If you're looking for anything Jedi related on the Ebon Hawk server, Tython is the place to be. A few good old Jedi guilds from Starsider based themselves on this planet early in the game's launch, and some are still established there. Additionally, new and old Jedi players and guilds flock to the Jedi Temple daily. It's great if you're looking for a non-cantina RP hub!
  7. Know your timeline
       SWTOR takes place almost 4,000 years before the original trilogy (3643 BBY, to be precise). From the beginning of the story to the year the newest expansion (Knights of the Fallen Empire) takes place, about twelve years is supposed to have passed. You can go to the wookieepedia to try to figure out where you stand in the timeline.
  8. Use out-of-game community resources
    Using forums like Enjin, guild sites, Steam, Xfire, posting artwork on Deviantart, and even creating a Facebook fanpage for your characters can all be useful for augmenting your RP experience. Because you can't have a bio in-game (As of this writing) it's a good way to get a little of your characters' backstories down, and have something for yourself and other players to refer to. Frequented forums can also help build a sense of community out of game.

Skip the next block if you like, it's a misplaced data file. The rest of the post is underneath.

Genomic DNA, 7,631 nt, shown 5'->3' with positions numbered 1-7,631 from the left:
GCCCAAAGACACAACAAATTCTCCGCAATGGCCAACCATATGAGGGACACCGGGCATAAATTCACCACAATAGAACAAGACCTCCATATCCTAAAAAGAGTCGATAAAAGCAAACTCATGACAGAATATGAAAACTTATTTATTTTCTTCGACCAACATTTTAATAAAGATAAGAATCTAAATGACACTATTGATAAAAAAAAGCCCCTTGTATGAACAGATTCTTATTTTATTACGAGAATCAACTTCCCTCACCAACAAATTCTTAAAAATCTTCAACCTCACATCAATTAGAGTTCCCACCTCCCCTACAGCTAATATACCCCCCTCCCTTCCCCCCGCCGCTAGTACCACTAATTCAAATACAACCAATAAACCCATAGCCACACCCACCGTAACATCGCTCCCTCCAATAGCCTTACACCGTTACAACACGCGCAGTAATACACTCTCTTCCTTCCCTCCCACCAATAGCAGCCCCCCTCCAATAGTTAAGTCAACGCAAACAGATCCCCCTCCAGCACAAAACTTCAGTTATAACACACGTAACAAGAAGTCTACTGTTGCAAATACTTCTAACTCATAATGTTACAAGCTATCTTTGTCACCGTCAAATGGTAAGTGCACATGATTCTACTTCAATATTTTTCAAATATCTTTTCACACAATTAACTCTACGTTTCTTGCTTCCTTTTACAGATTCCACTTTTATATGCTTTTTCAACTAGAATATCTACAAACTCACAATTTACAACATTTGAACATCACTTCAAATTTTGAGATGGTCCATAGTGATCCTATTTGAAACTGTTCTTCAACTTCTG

9. Finally, be a self-starter
       This applies to just about any roleplay environment, but it's especially true for TOR. If there's nothing going on, then make something happen! Even coming up with something simple will give other bored RPers something to do, and create an opportunity to branch out. You might be surprised where a little bit of random RP can take you.




Thank you for reading! If you enjoyed this article, you may also like to check out some of my other posts. Here's what I recommend now:
Jvloggers! Three Awesome Youtube Channels About Japan
3 Youtube Pranks that Took WAAAY Too Much Setup Time (But were Ttally Worth it)
5 Favorite Playstation One Games